Knowledge Acquisition for Expert Systems: A Practical Handbook
Springer US, Jul 31, 1987 - Psychology - 208 pages
Building an expert system involves eliciting, analyzing, and interpreting the knowledge that a human expert uses when solving problems. Expe rience has shown that this process of "knowledge acquisition" is both difficult and time consuming and is often a major bottleneck in the production of expert systems. Unfortunately, an adequate theoretical basis for knowledge acquisition has not yet been established. This re quires a classification of knowledge domains and problem-solving tasks and an improved understanding of the relationship between knowledge structures in human and machine. In the meantime, expert system builders need access to information about the techniques currently being employed and their effectiveness in different applications. The aim of this book, therefore, is to draw on the experience of AI scientists, cognitive psychologists, and knowledge engineers in discussing particular acquisition techniques and providing practical advice on their application. Each chapter provides a detailed description of a particular technique or methodology applied within a selected task domain. The relative strengths and weaknesses of the tech nique are summarized at the end of each chapter with some suggested guidelines for its use. We hope that this book will not only serve as a practical handbook for expert system builders, but also be of interest to AI and cognitive scientists who are seeking to develop a theory of knowledge acquisition for expert systems.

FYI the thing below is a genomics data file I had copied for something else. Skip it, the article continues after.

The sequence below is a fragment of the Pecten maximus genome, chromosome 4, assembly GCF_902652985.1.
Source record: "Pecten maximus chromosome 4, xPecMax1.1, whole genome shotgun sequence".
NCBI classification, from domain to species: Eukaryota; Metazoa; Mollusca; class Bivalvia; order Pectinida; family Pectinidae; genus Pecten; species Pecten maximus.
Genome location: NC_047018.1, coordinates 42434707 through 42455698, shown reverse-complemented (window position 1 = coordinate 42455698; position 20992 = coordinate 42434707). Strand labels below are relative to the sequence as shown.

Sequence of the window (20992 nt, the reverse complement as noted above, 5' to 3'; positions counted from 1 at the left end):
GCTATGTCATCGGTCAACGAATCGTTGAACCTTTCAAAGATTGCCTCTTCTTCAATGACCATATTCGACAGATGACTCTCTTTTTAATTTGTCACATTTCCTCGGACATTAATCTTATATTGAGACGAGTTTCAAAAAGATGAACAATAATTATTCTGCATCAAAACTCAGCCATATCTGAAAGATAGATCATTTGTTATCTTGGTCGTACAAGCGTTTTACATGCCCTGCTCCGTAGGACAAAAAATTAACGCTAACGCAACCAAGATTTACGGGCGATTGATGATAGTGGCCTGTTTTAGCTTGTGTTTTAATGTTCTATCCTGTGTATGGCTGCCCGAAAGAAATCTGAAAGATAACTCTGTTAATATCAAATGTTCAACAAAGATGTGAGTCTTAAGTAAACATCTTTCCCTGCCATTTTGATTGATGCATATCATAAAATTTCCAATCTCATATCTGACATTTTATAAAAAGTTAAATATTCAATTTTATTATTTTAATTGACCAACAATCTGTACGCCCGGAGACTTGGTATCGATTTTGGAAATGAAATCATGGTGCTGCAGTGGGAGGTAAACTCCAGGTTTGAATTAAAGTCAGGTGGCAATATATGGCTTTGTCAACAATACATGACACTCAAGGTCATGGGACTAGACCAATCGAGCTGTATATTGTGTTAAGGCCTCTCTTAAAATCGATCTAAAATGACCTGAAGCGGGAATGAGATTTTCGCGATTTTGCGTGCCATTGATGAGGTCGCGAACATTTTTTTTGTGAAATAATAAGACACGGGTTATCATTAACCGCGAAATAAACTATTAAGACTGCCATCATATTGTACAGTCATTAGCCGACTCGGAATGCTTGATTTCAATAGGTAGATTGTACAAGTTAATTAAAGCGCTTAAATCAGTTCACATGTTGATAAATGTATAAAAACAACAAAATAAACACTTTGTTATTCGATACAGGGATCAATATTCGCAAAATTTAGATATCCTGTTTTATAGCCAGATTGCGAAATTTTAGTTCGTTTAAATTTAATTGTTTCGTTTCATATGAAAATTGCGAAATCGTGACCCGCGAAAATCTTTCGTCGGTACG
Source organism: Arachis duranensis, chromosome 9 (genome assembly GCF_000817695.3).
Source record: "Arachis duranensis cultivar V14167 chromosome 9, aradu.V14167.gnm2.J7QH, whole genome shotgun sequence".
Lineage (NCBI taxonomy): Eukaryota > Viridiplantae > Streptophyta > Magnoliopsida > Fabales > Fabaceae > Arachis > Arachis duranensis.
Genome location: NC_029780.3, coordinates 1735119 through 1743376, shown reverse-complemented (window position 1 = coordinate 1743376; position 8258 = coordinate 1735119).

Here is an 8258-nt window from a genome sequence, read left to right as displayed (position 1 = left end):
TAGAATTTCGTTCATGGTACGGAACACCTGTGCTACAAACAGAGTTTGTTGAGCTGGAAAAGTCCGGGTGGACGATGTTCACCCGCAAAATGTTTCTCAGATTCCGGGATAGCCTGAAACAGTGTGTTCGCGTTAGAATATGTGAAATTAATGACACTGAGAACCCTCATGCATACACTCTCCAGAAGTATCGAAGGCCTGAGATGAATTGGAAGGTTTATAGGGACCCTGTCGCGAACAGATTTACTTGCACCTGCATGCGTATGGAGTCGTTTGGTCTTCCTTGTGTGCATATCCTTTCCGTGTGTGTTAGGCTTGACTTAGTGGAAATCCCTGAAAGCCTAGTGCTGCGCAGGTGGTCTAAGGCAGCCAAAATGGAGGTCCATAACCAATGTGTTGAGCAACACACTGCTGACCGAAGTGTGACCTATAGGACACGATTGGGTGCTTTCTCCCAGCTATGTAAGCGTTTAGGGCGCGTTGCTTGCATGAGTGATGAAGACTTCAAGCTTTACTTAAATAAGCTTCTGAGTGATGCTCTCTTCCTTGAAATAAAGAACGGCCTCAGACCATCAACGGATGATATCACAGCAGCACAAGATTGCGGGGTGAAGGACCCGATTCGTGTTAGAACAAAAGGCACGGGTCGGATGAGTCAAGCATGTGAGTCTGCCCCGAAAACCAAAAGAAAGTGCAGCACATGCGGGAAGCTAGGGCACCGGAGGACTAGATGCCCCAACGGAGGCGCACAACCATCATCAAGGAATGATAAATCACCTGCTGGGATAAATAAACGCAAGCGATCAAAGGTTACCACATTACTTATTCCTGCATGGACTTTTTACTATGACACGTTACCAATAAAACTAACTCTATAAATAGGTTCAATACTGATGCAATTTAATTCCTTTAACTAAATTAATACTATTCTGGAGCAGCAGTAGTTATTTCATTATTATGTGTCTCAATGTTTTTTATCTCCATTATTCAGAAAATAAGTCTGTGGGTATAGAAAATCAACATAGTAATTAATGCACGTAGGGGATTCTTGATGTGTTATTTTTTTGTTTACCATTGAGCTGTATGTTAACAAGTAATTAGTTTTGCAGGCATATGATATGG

What people are saying - Write a review
We haven't found any reviews in the usual places.
Other editions - View all
algorithm allows analysis application approach Artificial Intelligence asked attributes behavior blood building causal chapter complete concepts considered constraints construct decision described detail developed diagnosis discussed domain effective elements elicitation example expert system expertise explanation express facts Figure flow fluid formal functions Gaines give given grid human identify implementation important induction inference interpretation interview involved KADS knowledge acquisition knowledge base knowledge engineer less mechanism methodology methods nature norm(std objects original particular performance planning possible practice present problem procedure produced protocol qualitative quantities questions reasoning reference relations relationships relevant represent representation Research rules Science selected Shaw shows similar simulation solving spaces specific stage strategy structure suggests Table task teachback techniques tion transcript tree